> same thing.  This avoids the response hitting the general area of
> the crime.  It also has the same counter-measure; call-blocking of the
> attacking phone.  This counter-measure is  also relatively easy to
> accomplish
> with an IP-based service, provided the attack is coming from a single
> IP or block. I believe the problem is harder in the IP case not
because
> the area
> from which the attack can originate is larger but because it is easier
to
> create a
> Distributed Denial of Service, largely because of zombie networks and
IP
> spoofing.
> That is, if the attack is coming from Europe while the attack is
happening
> on
> Backwater, my response is the same as if it came from Nearwater, VT:
> block the attack source.  But if it is coming from Europe, Asia,
> Nearwater,
> Backwater, and many other points as well, attempts to block the attack
> either requires effectively severing connectivity or maintaining a
fair
> amount of information about who at the IP layer should be talking to
> this PSAP.  We've discussed the effectiveness of that in the past.
> 
> >If I
> >know the URI of the PSAP, I can now distract it from another
continent
> >and do what I would need to do in Backwater and no response would be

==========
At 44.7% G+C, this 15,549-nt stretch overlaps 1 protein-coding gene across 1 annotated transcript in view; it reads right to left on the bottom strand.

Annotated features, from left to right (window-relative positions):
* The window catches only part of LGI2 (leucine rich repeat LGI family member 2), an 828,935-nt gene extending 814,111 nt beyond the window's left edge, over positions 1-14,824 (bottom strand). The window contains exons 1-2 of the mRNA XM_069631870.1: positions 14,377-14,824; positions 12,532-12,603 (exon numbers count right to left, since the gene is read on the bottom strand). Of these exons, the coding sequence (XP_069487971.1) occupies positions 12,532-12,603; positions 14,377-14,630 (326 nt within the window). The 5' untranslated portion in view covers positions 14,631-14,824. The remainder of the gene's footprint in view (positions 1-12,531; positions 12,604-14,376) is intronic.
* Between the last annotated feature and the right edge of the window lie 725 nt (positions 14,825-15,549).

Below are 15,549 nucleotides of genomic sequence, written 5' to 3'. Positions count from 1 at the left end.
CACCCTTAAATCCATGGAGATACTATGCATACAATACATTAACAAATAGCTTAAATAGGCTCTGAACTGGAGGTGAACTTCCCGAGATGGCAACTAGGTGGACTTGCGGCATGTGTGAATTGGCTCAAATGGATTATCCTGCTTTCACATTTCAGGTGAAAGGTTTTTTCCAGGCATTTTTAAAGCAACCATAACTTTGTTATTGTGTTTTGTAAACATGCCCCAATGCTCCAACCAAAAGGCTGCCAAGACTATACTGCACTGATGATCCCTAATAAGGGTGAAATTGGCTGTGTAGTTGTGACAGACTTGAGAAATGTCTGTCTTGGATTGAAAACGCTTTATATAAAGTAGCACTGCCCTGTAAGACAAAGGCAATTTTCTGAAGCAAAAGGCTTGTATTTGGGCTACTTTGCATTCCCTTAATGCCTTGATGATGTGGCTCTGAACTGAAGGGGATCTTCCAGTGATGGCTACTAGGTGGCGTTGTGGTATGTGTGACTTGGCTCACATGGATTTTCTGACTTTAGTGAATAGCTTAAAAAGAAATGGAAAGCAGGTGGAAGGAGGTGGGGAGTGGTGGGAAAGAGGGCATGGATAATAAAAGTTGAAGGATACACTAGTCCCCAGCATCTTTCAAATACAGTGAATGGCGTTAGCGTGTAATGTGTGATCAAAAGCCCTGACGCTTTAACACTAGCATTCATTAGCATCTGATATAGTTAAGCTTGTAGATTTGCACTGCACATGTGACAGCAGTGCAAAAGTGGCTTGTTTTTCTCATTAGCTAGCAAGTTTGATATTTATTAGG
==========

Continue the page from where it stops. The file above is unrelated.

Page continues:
> >created in that direction - that is the new paradigm with IP. If I
know
> >the boundaries of the Derby PSAP, I could create a PSTN based DoS
attack
> >anywhere from within that boundary (potentially 50 miles from Island
> >Pond).
> >
> >Would this happen? I don't know - I am pretty sure it hasn't yet but
> >assigning a URI to a PSAP opens it up to whole new generation of
> >"creative thinkers".....
> >
> >Of course we can minimize the impact on the PSAP at a higher level
> >gateway by throwing a huge amount of bandwidth at it and building in
> >intelligent alternative routing on a robust firewall. But that does
not
> >help in the interim between here and there when someone gets their
hands
> >on the PSAP boundaries and realizes the attacks they can initiate
using
> >the PSTN DoS approach.
> 
> The problem with the proposed solution, I believe, is that aggregating
> the access to a back-to-back user agent or all-knowing gateway
> is that you have simply created a richer target for attack.  If I can
> marshal
> a zombie group that takes out all of Vermont's PSAPs by eliminating
the
> the gateway by DDoS, I have done far worse far more easily than I
could
> by individually attacking the PSAPs at their URIs.  If I did it in
order
> to
> get at Backwater's target, I likely don't care that the general effect
> is larger--my purpose is met.
> 
> Yes, it is easier to escalate the defenses at a single point and yes,
it
> is easier to
> pay for  fat pipes for that single point.  But the bad actors here
aren't
> using their
> own resources to attack you; they are stealing them before trying to
> steal from you.  Getting into an arms race with someone who isn't
> spending their own money worries me.
> 
>                       regards,
>                               Ted
>